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With clock ticking, lawmakers have no plan for reforming NSA

With clock ticking, lawmakers have no plan for reforming NSA
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Lawmakers are nowhere close to a deal to renew provisions of the Patriot Act, with a deadline little more than two months away.

They must now race to get legislation passed before the spying powers run out on June 1, potentially leaving the National Security Agency without tools that it says are critical to stopping terrorists.

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“We aren’t ready now, for sure,” said Senate Judiciary Committee Chairman Chuck GrassleyCharles (Chuck) Ernest GrassleyDems angered by GOP plan to hold judicial hearings in October American Bar Association dropping Kavanaugh review Clinton's security clearance withdrawn at her request MORE (R-Iowa), who has been in negotiations with fellow lawmakers. 

Three provisions of the Patriot Act will expire on June 1. Among those is the controversial Section 215, which the NSA has used to justify bulk collection of records about millions of Americans’ phone calls.  

The program, revealed by former NSA contractor Edward Snowden nearly two years ago, allows the agency to collect phone “metadata” — including details about who calls whom and when — but not record people’s conversations.

The congressional calendar has Congress out of town following Memorial Day, however, meaning the deadline is really May 22.

Intelligence officials have said they have no plan B for replacing the current program if it is allowed to expire, which, they warn, could handicap agents trying to prevent future attacks. 

“In the end, the Congress giveth and the Congress taketh away,” James Clapper, the director of national intelligence, said earlier this month.

“If that tool is taken away from us ... and some untoward incident happens that could have been thwarted if we had had it, I hope that everyone involved in that decision assumes the responsibility,” he added.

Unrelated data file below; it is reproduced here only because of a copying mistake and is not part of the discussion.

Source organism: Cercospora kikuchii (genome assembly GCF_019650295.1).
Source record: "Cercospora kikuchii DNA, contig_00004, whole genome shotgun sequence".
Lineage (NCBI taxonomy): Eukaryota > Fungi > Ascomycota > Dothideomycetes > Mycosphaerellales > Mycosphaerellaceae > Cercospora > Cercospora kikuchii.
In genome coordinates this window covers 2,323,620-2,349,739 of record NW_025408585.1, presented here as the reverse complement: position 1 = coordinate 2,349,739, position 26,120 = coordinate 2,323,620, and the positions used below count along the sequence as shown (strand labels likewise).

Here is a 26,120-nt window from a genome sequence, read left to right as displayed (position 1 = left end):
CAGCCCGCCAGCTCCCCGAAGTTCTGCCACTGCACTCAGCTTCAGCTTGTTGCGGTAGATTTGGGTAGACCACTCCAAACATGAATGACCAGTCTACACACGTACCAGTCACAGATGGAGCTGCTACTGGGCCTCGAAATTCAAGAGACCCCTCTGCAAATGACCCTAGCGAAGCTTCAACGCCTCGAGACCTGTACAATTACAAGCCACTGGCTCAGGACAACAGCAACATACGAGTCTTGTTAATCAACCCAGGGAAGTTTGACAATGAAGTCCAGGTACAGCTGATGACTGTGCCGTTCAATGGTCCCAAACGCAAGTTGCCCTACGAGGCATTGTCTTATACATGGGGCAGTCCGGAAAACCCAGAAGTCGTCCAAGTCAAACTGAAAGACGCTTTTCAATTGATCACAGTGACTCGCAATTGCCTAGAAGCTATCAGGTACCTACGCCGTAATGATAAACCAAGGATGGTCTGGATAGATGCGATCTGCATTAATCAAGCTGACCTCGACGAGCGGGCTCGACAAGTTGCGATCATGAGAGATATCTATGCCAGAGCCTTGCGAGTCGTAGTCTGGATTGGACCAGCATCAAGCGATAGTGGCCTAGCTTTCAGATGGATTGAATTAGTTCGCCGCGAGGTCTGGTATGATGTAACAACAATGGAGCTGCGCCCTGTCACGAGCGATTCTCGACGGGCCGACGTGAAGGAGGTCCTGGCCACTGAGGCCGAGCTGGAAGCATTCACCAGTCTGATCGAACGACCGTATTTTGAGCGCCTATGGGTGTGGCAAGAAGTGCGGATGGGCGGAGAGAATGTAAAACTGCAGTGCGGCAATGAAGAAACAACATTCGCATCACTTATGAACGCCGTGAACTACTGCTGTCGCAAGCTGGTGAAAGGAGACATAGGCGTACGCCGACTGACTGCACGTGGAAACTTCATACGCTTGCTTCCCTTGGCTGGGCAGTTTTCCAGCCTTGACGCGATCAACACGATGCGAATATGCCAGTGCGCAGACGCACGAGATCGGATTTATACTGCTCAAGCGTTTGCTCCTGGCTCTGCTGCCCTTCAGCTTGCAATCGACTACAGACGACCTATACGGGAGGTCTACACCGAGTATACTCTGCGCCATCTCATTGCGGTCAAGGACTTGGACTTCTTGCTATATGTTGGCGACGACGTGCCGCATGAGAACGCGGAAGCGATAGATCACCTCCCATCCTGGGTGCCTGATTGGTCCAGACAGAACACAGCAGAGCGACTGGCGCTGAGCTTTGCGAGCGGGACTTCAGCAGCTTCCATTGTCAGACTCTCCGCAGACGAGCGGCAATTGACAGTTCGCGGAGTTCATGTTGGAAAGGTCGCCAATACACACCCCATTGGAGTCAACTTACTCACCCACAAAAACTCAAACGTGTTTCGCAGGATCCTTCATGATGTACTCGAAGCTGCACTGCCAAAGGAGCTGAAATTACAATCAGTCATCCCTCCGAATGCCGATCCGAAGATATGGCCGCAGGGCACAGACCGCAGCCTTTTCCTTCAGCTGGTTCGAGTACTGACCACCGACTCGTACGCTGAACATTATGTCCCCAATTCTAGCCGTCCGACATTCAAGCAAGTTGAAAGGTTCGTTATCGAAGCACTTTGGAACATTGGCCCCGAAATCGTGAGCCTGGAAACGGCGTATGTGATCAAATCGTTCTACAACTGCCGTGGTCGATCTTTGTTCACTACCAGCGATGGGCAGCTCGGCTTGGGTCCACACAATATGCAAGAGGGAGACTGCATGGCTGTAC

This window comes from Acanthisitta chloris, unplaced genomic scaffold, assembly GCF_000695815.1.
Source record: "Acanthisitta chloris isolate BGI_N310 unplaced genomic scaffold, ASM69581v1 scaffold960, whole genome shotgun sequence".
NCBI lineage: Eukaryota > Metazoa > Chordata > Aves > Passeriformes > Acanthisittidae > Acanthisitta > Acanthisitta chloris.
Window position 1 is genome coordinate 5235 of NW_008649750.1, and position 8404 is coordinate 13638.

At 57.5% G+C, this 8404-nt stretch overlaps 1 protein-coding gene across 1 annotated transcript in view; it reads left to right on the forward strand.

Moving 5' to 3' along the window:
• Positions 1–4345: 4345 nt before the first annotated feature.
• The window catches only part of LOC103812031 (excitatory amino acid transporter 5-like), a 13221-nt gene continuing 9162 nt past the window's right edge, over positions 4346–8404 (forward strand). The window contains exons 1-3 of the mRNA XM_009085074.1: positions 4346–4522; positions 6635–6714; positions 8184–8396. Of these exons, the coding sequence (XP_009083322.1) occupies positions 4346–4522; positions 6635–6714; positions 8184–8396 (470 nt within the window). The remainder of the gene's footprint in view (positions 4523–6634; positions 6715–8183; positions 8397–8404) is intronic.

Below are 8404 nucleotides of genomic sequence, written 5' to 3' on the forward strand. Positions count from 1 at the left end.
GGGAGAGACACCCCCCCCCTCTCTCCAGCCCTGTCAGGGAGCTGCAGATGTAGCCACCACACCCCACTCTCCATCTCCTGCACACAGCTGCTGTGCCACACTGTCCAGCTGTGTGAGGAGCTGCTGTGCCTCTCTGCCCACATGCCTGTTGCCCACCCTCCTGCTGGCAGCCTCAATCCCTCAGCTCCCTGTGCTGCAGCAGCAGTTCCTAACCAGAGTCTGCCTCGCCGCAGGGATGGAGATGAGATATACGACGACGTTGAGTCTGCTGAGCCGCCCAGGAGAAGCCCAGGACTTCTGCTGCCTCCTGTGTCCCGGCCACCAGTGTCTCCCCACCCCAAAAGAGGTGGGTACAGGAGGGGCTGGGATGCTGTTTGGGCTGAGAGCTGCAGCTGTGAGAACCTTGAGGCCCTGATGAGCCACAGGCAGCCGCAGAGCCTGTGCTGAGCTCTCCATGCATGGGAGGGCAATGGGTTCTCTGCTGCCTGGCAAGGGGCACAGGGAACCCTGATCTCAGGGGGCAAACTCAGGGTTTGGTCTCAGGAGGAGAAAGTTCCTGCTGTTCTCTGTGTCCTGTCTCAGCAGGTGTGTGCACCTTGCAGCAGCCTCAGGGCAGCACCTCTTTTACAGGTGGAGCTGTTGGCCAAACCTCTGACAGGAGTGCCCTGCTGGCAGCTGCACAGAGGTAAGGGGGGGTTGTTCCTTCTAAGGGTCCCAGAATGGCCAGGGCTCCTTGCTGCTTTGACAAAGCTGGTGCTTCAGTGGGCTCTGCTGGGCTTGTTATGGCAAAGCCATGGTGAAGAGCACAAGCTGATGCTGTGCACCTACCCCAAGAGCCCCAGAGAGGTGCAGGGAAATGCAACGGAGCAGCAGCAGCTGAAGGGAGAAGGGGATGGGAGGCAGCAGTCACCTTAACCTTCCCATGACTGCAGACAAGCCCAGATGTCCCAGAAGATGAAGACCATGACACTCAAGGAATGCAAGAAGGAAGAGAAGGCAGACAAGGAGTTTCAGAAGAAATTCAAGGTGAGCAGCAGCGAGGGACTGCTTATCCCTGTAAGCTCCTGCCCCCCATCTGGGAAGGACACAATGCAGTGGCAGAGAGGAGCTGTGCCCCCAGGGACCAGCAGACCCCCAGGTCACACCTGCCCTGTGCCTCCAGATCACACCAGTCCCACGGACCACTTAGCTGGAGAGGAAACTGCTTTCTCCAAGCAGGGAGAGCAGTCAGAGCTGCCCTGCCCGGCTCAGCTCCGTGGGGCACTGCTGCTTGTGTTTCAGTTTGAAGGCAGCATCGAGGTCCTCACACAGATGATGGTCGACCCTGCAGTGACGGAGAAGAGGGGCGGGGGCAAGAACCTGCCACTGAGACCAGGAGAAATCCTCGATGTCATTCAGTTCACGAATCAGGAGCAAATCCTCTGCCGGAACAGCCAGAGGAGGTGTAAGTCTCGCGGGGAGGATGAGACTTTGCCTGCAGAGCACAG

It’s not going to be an easy fight.

The NSA’s critics have eyed the deadline as their best shot for reforming the contested spy agency, after efforts failed to cross the finish line last year. Viewing the approaching date as giving them leverage to demand major changes, critics are sure to oppose any bill that gives a blanket reauthorization or makes only superficial changes. 

The competing interests cross party lines, which could cause a headache for Republican leaders.

A few Republican senators are sure to oppose a blanket reauthorization, and Senate leaders will need to peel off enough Democrats, who have largely backed stronger reforms to the NSA, to get the 60 votes necessary to overcome a filibuster.

Last year, GOP Sens. Ted CruzRafael (Ted) Edward CruzBeto O'Rourke will not share million he raised with other Dem Senate candidates Election Countdown: Cruz, O'Rourke fight at pivotal point | Ryan hitting the trail for vulnerable Republicans | Poll shows Biden leading Dem 2020 field | Arizona Senate debate tonight Donald Trump Jr. blasts Beto O’Rourke: ‘Irish guy pretending to be Hispanic’ MORE (Texas), Mike LeeMichael (Mike) Shumway LeeSenators pledge action on Saudi journalist’s disappearance Bernie Sanders: US should pull out of war in Yemen if Saudis killed journalist Senators warn Trump that Saudi relationship is on the line MORE (Utah), Dean HellerDean Arthur HellerObama to speak at campaign rally for Nevada Dems Poll shows Heller with 7-point lead in Nevada The Hill's Morning Report — Presented by the Coalition for Affordable Prescription Drugs — Trump travels to hurricane-ravaged Florida, Georgia MORE (Nev.) and Lisa MurkowskiLisa Ann MurkowskiEx-Florida lawmaker leaves Republican Party Murkowski not worried about a Palin challenge Flake on Kavanaugh confirmation: To see GOP 'spiking the ball in the end zone' doesn't seem right MORE (Alaska) all joined Democrats in favor of an NSA reform bill that won the support of groups such as the American Civil Liberties Union and tech firms from Facebook to Google. Sen. Rand PaulRandal (Rand) Howard PaulNoisy democracy, or rude people behaving like children? Lawmakers, Wall Street shrug off Trump's escalating Fed attacks Five things to watch for in deteriorating US-Saudi relations MORE (R-Ky.), meanwhile, voted against it out of opposition to anything that would reauthorize the Patriot Act.